#79: Plus, ca change

Think Sony's going to 'take on' Game Pass? Let's not get ahead of ourselves.

Much as I am enjoying the immediacy of writing online after a decade working in print, sometimes you can still end up being out of date as soon as you hit publish on something. So it proved last Friday when, minutes before the day’s Hit Points landed in inboxes worldwide, in part lamenting the lack of value provided of late by PlayStation Plus, Bloomberg broke the news that Sony is working behind the scenes on a substantial overhaul of its monthly subscription service “to take on Game Pass”. Supposedly a three-tier service is in the works. The base level is Plus as we know it today; the next folds in PS4 and (eventually) PS5 games; the highest adds cloud streaming to the aforementioned, and access to a suite of classic games from Sony consoles of yore. If only Bloomberg had sat on the story for an hour or so. Could’ve called myself a thought leader.

Anyway, said overhaul is codenamed Spartacus, which is a pretty funny name for a copycat. How Sony intends to respond to Game Pass has been one of the most important questions of the year, I think, albeit one that’s been largely ignored while everyone argues about price tags and acquisitions. Sony has the better-selling hardware; it has the greater brand cachet; it has a more attractive firstparty slate. The only area in which Microsoft has a clear advantage is in services, and that is primarily down to Game Pass. The question now is how exactly Sony chooses to structure its response.

I am not expecting much, honestly, and certainly not the all-in counterplay that ‘taking on’ Game Pass implies — that is, putting firstparty games on the service from launch — because that would require a total upending of the PlayStation division’s business model. Sony makes games at colossal expense and prices them accordingly. It is the market leader, and hugely profitable, and I do not see it risking all that to build up a subscription business; when you’re this far out in front, you leave the risks to the chasing pack. Even given the greater economies of scale in play thanks to the larger PlayStation userbase, I’m not sure I see a way for the Game Pass approach to be financially viable for Sony without it being too expensive for players.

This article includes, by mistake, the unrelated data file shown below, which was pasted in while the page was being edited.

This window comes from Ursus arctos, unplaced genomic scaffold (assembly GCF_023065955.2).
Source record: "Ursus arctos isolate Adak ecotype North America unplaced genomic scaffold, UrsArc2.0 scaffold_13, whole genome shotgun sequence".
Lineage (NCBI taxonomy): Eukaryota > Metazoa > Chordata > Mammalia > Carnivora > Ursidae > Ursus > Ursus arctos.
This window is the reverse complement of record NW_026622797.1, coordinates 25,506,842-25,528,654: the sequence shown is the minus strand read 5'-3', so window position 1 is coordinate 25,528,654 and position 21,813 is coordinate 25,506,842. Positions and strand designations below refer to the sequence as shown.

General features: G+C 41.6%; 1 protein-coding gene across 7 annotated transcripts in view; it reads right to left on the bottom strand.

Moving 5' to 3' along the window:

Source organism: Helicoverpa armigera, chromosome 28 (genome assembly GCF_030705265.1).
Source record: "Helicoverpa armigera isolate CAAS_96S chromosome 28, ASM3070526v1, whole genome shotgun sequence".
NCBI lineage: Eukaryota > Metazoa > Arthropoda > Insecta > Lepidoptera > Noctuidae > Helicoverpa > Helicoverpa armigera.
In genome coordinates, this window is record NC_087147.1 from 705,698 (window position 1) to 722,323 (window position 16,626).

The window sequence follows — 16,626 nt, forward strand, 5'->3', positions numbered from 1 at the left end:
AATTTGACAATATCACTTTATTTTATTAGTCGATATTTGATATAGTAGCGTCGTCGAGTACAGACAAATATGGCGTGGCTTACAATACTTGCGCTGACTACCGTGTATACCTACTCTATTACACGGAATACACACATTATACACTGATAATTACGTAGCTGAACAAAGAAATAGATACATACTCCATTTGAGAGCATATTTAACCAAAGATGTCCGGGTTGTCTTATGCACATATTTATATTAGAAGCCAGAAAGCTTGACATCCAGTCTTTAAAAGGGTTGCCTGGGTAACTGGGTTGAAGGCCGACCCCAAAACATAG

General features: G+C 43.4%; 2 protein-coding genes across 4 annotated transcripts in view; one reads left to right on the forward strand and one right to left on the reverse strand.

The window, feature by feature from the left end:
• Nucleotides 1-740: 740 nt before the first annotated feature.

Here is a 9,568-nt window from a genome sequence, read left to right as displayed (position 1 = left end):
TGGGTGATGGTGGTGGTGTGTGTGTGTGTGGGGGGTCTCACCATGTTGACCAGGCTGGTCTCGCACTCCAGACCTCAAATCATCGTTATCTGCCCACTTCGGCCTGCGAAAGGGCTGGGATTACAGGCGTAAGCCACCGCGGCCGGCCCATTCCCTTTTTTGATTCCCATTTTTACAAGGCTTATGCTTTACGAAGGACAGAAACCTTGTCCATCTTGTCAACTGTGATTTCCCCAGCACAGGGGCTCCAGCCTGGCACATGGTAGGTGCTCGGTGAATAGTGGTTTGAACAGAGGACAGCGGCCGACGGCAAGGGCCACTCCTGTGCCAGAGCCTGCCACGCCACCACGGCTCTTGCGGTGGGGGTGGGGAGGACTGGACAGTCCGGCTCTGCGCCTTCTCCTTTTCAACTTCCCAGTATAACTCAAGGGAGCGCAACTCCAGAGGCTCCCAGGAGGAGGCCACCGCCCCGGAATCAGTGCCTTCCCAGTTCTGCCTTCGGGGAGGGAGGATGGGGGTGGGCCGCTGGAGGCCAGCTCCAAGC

I expect the base tier will be pretty much what Plus is at the moment, and the second one will be PlayStation Now: a collection of ageing firstparty games and some 7/10 thirdparty stuff that’s probably already on Game Pass. Where things get interesting is in the third tier, though the big question mark is over just how Sony will package up the retro stuff. Will this be a tightly curated, slowly expanding selection of classics, similar to Switch Online? Or will it be the service that exists in my dreams, where I can fire up my PS5 and play Gitaroo Man, God Hand and so on? Has Sony invested in proper emulation of its old consoles, or is it avoiding the logistical and technical headaches of emulation by cloud-streaming games using native hardware? Will there be resolution and framera- nah, not even finishing that sentence. I think we know the answer already.